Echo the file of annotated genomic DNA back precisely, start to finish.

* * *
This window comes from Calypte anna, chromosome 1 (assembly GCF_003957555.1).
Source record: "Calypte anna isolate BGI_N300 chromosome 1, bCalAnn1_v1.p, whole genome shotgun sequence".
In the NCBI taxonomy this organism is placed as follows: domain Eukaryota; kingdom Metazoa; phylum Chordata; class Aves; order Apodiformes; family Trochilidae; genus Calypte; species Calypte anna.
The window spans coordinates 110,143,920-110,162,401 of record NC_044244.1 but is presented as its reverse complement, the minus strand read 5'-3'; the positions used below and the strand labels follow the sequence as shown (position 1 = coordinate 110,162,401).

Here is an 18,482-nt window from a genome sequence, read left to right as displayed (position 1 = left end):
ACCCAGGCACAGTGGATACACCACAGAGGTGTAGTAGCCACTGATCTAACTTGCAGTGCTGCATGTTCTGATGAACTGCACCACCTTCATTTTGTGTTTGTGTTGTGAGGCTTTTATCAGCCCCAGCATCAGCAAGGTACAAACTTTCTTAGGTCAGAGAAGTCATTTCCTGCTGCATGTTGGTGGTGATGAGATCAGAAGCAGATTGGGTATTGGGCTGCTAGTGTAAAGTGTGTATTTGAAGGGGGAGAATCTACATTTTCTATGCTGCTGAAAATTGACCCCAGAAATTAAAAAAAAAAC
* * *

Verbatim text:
This window comes from Calypte anna, chromosome 1 (assembly GCF_003957555.1).
Source record: "Calypte anna isolate BGI_N300 chromosome 1, bCalAnn1_v1.p, whole genome shotgun sequence".
In the NCBI taxonomy this organism is placed as follows: domain Eukaryota; kingdom Metazoa; phylum Chordata; class Aves; order Apodiformes; family Trochilidae; genus Calypte; species Calypte anna.
The window spans coordinates 110,143,920-110,162,401 of record NC_044244.1 but is presented as its reverse complement, the minus strand read 5'-3'; the positions used below and the strand labels follow the sequence as shown (position 1 = coordinate 110,162,401).

Here is an 18,482-nt window from a genome sequence, read left to right as displayed (position 1 = left end):
ACCCAGGCACAGTGGATACACCACAGAGGTGTAGTAGCCACTGATCTAACTTGCAGTGCTGCATGTTCTGATGAACTGCACCACCTTCATTTTGTGTTTGTGTTGTGAGGCTTTTATCAGCCCCAGCATCAGCAAGGTACAAACTTTCTTAGGTCAGAGAAGTCATTTCCTGCTGCATGTTGGTGGTGATGAGATCAGAAGCAGATTGGGTATTGGGCTGCTAGTGTAAAGTGTGTATTTGAAGGGGGAGAATCTACATTTTCTATGCTGCTGAAAATTGACCCCAGAAATTAAAAAAAAAAC